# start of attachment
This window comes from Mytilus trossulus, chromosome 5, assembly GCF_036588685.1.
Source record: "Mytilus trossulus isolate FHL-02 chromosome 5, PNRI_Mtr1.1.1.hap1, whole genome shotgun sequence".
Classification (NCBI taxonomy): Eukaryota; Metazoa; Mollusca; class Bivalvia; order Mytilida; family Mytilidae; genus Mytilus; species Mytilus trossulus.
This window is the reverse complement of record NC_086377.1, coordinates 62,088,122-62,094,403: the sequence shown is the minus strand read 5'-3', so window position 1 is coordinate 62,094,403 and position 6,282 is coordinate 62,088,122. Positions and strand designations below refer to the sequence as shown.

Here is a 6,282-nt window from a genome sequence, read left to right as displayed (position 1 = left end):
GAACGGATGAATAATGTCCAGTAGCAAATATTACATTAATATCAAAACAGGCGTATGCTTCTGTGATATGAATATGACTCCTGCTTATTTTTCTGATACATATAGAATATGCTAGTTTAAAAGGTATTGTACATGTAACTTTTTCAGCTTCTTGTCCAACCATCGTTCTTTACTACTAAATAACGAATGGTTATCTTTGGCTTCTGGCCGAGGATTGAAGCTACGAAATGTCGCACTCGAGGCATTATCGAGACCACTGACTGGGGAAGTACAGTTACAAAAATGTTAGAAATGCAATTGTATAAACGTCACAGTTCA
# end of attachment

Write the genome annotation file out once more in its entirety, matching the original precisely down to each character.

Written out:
This window comes from Mytilus trossulus, chromosome 5, assembly GCF_036588685.1.
Source record: "Mytilus trossulus isolate FHL-02 chromosome 5, PNRI_Mtr1.1.1.hap1, whole genome shotgun sequence".
Classification (NCBI taxonomy): Eukaryota; Metazoa; Mollusca; class Bivalvia; order Mytilida; family Mytilidae; genus Mytilus; species Mytilus trossulus.
This window is the reverse complement of record NC_086377.1, coordinates 62,088,122-62,094,403: the sequence shown is the minus strand read 5'-3', so window position 1 is coordinate 62,094,403 and position 6,282 is coordinate 62,088,122. Positions and strand designations below refer to the sequence as shown.

Here is a 6,282-nt window from a genome sequence, read left to right as displayed (position 1 = left end):
GAACGGATGAATAATGTCCAGTAGCAAATATTACATTAATATCAAAACAGGCGTATGCTTCTGTGATATGAATATGACTCCTGCTTATTTTTCTGATACATATAGAATATGCTAGTTTAAAAGGTATTGTACATGTAACTTTTTCAGCTTCTTGTCCAACCATCGTTCTTTACTACTAAATAACGAATGGTTATCTTTGGCTTCTGGCCGAGGATTGAAGCTACGAAATGTCGCACTCGAGGCATTATCGAGACCACTGACTGGGGAAGTACAGTTACAAAAATGTTAGAAATGCAATTGTATAAACGTCACAGTTCA